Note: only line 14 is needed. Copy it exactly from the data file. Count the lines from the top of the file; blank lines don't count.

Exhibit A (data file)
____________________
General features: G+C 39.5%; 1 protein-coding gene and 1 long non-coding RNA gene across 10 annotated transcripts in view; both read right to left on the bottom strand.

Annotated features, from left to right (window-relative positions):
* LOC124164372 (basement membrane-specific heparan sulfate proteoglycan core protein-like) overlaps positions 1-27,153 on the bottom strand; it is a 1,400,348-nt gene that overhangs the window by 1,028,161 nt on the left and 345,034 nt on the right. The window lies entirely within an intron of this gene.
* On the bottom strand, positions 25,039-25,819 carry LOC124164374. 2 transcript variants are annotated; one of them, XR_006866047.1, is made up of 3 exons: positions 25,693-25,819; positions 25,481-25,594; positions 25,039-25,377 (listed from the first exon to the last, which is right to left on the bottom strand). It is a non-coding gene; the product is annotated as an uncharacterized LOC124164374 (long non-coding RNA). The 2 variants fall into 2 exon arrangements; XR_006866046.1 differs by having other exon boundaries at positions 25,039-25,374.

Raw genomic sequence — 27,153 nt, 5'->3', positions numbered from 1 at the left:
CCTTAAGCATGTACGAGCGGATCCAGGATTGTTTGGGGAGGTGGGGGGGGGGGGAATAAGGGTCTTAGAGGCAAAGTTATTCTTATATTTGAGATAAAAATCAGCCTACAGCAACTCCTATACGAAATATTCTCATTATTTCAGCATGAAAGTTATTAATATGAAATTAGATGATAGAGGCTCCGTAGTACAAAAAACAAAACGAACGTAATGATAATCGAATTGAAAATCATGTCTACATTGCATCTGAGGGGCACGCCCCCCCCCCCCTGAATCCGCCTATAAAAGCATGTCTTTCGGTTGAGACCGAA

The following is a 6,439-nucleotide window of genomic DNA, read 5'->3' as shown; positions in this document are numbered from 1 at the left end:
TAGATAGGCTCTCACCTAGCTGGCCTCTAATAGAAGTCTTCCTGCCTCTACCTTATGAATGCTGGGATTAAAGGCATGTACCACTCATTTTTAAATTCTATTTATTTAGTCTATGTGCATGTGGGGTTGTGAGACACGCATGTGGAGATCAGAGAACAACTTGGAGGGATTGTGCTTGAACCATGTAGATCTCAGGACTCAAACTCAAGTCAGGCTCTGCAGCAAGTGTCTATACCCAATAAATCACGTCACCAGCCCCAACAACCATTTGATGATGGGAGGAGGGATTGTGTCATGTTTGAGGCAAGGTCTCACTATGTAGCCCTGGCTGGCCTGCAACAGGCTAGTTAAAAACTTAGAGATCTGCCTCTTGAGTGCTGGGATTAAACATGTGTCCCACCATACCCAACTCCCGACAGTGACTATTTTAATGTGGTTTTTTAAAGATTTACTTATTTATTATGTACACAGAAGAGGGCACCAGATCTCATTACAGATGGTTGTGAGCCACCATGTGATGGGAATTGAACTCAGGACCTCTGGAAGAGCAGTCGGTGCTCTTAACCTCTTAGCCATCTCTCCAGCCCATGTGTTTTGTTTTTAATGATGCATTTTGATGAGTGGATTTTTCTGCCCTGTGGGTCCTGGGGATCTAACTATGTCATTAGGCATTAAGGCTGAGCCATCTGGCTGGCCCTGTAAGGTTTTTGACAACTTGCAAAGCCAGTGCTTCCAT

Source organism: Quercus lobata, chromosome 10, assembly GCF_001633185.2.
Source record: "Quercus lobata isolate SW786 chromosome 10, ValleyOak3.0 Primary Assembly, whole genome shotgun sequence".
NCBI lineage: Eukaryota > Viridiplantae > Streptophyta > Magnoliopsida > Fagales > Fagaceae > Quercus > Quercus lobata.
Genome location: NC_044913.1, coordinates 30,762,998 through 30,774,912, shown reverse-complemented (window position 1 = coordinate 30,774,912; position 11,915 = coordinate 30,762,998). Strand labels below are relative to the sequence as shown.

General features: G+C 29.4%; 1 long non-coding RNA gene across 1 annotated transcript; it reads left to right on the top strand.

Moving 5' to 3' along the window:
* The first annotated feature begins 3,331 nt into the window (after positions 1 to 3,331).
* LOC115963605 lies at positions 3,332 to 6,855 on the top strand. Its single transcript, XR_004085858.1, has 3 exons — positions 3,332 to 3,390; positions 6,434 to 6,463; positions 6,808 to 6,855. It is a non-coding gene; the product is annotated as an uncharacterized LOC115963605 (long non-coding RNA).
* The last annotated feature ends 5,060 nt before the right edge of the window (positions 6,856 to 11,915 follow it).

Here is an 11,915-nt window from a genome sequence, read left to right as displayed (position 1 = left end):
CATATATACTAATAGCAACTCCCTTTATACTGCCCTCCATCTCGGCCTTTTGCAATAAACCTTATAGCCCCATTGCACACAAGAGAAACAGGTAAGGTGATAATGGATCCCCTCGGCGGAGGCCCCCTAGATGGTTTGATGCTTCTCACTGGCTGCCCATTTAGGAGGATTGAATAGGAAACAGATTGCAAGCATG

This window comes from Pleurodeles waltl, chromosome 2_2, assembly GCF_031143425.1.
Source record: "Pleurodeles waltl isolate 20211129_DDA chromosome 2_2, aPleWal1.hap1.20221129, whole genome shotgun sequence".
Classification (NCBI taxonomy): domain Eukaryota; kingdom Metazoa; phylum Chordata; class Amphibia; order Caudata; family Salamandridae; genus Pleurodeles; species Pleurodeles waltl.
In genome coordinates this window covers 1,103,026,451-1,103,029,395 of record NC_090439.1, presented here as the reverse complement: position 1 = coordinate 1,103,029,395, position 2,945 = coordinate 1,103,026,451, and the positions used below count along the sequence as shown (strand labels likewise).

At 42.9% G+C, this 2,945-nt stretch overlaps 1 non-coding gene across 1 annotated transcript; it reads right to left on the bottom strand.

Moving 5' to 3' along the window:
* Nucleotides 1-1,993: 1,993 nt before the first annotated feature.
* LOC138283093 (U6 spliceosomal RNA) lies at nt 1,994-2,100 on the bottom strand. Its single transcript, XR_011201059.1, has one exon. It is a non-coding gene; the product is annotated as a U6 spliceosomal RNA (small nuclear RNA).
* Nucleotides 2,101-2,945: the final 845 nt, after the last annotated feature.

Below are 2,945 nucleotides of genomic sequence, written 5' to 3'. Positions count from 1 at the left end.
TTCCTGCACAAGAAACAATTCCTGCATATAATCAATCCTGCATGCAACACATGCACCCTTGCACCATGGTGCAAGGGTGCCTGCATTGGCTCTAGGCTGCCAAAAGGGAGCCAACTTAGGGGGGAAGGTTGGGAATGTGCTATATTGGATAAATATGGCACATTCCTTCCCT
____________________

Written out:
Moving 5' to 3' along the window: